While shifting our education system to serve this higher purpose is a daunting challenge, COVID-19 is forcing us to action. Education is the slowest social system to innovate - to integrate new technologies to optimize efficiency and effectiveness - to adapt to the new reality of what citizens need to be successful in our increasingly complex world. As education is the most foundational system to society, its products - high performing self-directed lifelong learners - are crucial to enabling the high functioning of all other social systems;
The education system has been the most bureaucratic of all social systems - slow to leverage new technologies to empower the end-users; to enable learners to be in charge of their own learning. If we act quickly and collaboratively, Nevada has a unique opportunity to leapfrog and transcend the outdated goals, assessments, policies, politics, methodologies, inequitable funding, entrenched politics, and misguided promotion criteria. How? By adopting the EIC mission: to reimagine education to empower every learner to thrive to their potential.
After years of seeking pathways to realize this essential and urgent mission, the fog is slowly lifting, and we are seeing the bridge to our brightest future. EIC’s team is now working with innovators in several Nevada counties, including Churchill, Washoe, and Pershing, to host student Design Clubs. These small teams of forward-looking students and coaches will work on two key PROJECTS to envision the future:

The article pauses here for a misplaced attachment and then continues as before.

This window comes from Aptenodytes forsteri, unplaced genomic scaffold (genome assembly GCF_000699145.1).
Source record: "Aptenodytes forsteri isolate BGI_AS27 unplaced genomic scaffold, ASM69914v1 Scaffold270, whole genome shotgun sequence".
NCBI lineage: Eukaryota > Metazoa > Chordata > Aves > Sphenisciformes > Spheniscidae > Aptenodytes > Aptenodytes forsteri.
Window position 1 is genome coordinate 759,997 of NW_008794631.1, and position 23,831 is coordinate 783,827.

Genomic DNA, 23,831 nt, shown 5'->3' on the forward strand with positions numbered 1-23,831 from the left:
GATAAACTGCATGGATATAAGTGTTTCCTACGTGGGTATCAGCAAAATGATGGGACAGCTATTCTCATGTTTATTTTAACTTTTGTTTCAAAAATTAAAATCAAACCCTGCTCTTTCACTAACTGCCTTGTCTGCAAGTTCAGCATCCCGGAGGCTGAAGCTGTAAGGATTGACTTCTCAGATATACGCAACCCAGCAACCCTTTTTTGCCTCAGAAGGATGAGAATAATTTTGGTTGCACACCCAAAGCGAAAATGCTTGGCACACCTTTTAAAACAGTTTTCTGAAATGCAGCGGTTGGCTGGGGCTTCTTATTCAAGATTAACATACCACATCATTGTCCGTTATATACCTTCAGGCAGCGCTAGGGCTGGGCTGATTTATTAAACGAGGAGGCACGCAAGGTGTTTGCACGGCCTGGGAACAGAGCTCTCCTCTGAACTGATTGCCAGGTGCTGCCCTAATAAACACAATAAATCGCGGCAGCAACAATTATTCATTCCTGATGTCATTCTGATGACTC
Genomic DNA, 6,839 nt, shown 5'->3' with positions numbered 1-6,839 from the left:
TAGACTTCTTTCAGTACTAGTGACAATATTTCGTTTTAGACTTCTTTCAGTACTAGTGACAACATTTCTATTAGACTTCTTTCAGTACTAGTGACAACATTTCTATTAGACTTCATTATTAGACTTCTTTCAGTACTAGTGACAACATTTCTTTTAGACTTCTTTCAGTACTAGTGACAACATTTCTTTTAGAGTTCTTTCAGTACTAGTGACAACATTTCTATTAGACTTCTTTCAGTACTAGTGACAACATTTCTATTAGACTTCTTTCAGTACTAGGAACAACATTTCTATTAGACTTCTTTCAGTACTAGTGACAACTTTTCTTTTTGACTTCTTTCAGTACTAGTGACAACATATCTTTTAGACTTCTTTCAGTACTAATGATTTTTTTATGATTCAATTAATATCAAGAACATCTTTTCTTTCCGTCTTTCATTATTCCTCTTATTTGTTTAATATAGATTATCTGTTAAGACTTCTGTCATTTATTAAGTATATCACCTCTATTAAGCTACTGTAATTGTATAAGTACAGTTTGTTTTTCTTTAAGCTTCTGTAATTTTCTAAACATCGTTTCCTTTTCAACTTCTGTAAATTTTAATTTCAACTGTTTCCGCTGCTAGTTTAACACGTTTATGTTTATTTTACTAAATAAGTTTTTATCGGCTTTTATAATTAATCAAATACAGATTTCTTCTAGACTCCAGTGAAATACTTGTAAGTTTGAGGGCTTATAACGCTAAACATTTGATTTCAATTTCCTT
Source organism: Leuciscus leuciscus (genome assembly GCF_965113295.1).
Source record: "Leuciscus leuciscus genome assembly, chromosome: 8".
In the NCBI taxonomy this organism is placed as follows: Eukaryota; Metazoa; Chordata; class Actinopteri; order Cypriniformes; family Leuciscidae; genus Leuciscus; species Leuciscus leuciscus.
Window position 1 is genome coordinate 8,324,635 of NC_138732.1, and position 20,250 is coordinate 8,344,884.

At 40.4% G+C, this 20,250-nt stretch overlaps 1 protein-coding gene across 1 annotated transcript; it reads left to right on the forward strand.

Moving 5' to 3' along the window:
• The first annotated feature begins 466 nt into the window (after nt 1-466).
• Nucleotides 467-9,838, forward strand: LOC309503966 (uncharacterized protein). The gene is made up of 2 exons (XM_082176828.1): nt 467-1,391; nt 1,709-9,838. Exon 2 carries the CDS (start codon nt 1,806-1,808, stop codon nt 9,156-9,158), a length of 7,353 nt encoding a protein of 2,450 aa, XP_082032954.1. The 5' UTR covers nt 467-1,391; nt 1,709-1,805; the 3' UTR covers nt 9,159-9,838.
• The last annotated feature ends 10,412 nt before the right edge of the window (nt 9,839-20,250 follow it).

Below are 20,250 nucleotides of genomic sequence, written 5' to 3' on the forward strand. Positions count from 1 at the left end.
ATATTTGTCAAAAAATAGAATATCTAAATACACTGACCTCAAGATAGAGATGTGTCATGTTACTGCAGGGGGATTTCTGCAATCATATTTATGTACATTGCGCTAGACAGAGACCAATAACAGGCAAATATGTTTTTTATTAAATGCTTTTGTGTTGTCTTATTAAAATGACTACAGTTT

In this great video by master teacher John Spencer, Why Journalism is the Subject of the Future, investigative story-telling in and with the community is revealed as a profound and powerful learning methodology. Please visit our website to learn about our vision and plans for nurturing community-based Learning Lab Ecosystems based on the common principles behind journalism, scientific inquiry, and entrepreneurialism to solve community needs.
As student Design Club members guide us in re-imagining education, we’ll necessarily need some re-languaging:
1. Moving from student to learner to Selfpreneur; designer-creator of one’s best life
2. Moving from teacher-instructors to coach-cheerleader teams who guide Selfpreneur teams through “collaborative action research and design” project investigations in the real world.
Does this paradigm shift sound scary, essential, and fun at the same time?
Please join us to unleash ALL young people to explore their world - to discover their gifts and passions on their hero’s quest to their most fulfilling place and contribution to their community and world.
GIVE GENEROUSLY to make 2021 an amazing year for Nevada students.
SIGN UP to learn more and co-create with us!